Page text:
What is PCI?
Introduced in 2005, the Provincial Competitiveness Index (PCI) on Vietnam’s business environment conducts an annual business survey, assessment and ranking of the economic governance quality of provincial authorities in creating a favorable business environment for development of the private sector. What Does the PCI Measure? The overall PCI comprises ten sub-indices, reflecting economic governance areas that affect private sector development. A province that is considered to perform well on the PCI is the one that has: 1) low entry costs for business start-up; 2) easy access to land and security of business premises; 3) a transparent business environment and equitable business information; 4) minimal informal charges; 5) has limited time requirements for bureaucratic procedures and inspections; 6) limit crowding out of private activity from policy biases toward state, foreign, or connected firms; 7) proactive and creative provincial leadership in solving problems for enterprises; 8) developed and high-quality business support services; 9) sound labor training policies; and 10) fair and effective legal procedures for dispute resolution..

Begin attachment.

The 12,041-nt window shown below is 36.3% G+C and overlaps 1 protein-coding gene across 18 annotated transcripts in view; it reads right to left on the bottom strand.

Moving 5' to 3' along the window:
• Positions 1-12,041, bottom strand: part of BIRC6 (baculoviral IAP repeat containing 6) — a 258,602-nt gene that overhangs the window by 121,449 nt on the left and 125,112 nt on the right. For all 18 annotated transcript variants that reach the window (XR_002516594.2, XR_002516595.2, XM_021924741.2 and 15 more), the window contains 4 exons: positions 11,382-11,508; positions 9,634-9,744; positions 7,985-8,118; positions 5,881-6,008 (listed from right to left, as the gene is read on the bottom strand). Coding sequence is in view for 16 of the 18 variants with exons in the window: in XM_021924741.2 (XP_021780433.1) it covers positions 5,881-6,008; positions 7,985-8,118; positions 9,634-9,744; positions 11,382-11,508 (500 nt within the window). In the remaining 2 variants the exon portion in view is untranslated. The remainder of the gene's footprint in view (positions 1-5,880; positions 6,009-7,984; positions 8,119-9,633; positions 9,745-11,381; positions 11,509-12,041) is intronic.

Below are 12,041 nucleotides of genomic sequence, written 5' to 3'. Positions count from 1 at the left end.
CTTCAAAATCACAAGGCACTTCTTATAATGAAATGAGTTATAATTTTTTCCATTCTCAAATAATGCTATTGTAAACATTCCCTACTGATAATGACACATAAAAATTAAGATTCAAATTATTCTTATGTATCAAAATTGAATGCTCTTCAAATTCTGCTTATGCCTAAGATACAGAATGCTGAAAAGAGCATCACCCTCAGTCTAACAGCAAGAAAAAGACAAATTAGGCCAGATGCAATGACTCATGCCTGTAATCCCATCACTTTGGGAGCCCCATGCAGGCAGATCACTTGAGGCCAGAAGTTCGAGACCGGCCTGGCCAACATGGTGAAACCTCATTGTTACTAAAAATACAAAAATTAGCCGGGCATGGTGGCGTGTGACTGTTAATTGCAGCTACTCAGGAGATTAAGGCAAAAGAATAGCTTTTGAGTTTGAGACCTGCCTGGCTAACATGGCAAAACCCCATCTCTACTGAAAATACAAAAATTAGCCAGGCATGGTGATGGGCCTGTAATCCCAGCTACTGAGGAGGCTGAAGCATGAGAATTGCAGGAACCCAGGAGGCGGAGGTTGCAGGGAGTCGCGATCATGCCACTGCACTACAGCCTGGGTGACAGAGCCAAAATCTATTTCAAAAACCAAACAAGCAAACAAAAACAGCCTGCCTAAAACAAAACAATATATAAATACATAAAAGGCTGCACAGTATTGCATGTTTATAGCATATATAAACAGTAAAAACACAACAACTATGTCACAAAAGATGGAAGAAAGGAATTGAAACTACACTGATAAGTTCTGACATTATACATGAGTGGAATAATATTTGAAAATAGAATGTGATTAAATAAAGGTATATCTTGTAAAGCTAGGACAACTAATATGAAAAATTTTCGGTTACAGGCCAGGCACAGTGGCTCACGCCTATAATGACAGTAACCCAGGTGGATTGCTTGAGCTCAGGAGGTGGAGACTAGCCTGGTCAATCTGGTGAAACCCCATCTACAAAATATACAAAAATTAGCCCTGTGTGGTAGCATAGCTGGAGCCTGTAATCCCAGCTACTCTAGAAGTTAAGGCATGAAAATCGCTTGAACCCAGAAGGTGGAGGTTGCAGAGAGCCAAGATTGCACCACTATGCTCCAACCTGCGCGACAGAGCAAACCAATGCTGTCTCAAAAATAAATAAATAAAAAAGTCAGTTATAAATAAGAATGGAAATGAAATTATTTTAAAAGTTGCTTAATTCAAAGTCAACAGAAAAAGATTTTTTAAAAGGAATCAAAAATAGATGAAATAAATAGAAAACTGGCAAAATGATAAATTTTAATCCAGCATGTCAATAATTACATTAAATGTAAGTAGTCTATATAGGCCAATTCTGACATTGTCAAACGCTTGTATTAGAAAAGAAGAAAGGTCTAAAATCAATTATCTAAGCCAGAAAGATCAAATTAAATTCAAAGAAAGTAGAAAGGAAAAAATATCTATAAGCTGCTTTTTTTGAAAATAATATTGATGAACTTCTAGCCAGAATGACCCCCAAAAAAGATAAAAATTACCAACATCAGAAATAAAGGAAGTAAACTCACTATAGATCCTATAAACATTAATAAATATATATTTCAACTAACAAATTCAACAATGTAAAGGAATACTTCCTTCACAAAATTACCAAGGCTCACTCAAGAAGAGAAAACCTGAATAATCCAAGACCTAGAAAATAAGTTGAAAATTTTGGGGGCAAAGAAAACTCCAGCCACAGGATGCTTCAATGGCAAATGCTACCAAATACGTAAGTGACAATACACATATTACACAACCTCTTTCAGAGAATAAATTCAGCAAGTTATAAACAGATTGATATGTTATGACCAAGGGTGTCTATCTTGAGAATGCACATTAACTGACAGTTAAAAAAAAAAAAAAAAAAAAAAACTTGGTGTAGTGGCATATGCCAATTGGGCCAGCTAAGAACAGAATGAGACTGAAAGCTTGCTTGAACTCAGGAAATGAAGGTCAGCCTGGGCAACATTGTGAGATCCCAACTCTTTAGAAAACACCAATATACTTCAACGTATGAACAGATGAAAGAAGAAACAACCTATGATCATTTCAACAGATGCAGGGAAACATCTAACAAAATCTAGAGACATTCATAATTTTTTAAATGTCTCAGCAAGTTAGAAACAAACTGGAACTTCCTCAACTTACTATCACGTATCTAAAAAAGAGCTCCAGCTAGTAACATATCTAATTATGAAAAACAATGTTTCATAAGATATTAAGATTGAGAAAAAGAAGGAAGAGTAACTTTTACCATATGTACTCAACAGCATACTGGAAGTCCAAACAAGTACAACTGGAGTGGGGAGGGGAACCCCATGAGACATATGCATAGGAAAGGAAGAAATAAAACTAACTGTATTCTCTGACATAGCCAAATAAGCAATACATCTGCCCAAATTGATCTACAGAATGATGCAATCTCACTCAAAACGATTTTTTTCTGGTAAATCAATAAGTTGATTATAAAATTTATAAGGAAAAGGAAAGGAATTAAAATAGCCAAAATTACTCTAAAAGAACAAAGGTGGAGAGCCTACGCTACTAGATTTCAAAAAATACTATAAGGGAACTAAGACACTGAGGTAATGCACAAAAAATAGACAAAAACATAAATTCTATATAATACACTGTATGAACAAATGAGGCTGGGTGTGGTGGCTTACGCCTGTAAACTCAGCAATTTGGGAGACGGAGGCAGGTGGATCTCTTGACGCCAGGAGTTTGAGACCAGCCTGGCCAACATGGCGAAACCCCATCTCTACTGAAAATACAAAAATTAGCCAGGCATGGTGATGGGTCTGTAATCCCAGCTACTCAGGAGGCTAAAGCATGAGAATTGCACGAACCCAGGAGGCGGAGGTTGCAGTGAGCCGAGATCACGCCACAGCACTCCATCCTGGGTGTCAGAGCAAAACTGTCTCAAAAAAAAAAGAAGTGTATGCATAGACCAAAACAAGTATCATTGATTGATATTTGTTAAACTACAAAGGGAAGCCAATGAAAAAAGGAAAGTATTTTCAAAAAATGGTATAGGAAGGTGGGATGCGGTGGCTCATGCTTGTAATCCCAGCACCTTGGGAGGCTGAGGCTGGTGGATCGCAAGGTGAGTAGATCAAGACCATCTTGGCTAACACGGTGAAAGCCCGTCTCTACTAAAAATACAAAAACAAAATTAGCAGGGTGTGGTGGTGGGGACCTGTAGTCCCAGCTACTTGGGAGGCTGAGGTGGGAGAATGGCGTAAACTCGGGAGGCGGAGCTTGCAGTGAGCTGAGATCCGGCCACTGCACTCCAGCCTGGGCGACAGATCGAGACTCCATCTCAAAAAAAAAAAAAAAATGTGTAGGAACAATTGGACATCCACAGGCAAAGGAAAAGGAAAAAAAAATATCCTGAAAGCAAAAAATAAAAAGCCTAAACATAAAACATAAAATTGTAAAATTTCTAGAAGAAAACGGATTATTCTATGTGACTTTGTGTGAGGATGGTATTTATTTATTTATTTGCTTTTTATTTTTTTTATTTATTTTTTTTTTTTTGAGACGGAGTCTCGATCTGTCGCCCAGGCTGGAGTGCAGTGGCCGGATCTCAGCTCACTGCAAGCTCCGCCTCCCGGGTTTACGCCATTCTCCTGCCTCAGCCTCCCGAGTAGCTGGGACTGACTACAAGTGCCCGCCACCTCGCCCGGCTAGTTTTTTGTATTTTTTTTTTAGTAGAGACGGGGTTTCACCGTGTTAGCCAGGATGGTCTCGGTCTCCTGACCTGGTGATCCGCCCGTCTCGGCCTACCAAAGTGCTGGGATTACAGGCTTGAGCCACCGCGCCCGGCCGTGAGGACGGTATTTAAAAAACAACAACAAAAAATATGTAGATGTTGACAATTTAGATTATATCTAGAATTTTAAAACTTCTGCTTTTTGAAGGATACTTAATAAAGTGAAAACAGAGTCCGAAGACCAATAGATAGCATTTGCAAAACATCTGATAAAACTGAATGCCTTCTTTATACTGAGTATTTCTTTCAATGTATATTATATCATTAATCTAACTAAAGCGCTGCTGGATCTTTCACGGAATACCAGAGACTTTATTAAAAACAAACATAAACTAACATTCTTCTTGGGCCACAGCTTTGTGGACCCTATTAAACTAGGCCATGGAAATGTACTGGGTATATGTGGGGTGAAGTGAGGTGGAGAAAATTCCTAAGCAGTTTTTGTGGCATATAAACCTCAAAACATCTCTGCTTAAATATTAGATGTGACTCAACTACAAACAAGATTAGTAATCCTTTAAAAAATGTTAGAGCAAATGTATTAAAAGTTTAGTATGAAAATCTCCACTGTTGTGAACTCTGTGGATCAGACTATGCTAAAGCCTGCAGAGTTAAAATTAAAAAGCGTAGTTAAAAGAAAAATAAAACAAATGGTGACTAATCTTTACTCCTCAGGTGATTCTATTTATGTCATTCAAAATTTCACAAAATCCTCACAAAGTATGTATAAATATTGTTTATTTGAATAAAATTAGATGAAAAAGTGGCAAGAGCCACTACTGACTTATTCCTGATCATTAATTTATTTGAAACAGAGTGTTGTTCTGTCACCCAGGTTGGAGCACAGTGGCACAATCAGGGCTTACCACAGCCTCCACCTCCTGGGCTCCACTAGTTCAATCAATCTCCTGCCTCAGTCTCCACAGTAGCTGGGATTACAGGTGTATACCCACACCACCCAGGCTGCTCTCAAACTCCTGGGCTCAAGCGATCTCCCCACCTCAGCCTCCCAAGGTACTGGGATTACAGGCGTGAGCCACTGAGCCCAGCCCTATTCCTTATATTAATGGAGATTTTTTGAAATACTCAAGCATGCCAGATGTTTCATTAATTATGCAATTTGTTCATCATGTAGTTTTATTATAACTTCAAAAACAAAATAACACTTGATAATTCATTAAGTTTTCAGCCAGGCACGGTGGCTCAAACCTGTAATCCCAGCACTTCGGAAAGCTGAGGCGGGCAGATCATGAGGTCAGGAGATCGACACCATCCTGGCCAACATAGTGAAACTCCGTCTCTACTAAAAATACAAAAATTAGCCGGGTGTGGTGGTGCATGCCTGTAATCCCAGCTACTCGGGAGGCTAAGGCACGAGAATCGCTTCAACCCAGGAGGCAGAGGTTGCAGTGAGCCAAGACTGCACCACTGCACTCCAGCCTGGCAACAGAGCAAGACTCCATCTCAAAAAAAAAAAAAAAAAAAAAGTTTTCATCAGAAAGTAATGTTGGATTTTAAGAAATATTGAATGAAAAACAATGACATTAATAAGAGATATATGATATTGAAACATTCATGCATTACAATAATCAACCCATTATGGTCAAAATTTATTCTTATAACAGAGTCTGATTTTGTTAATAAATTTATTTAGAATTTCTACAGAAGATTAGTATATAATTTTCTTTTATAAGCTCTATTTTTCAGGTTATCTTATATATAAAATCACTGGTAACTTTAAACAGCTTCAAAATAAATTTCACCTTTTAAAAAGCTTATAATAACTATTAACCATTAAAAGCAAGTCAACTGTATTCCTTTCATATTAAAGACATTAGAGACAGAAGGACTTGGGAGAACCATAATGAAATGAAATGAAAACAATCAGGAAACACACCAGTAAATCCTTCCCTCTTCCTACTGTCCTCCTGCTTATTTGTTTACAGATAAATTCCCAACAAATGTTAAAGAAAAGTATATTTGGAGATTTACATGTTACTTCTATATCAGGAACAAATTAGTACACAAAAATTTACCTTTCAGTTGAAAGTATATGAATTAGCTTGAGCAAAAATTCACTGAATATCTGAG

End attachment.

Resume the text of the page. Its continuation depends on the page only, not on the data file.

The PCI is constructed in a three-step sequence, referred to as “the 3 Cs”: 1) collect business survey data and published data sources, 2) calculate nine sub-indices and standardize to a 10-point scale, and 3) calibrate the composite PCI as the weighted mean of nine sub-indices with a maximum score of 100 points. Sampling: Firms are selected using random sampling to mirror provincial populations. Stratification is used to make sure that firm age, legal type, and sector are accurately represented.
The 2014 PCI, the 10th edition of the report, represents the opinions of 10,000 domestic businesses and 1,500 foreign invested enterprises regarding the local economic governance and business environment in Vietnam’s 63 cities and provinces. The 2014 PCI report also discusses the opportunities and challenges involved in Vietnam’s entry into the Trans-Pacific Partnership Agreement (TPP) and presents timely survey findings about business-labor relations in the country’s foreign invested enterprises.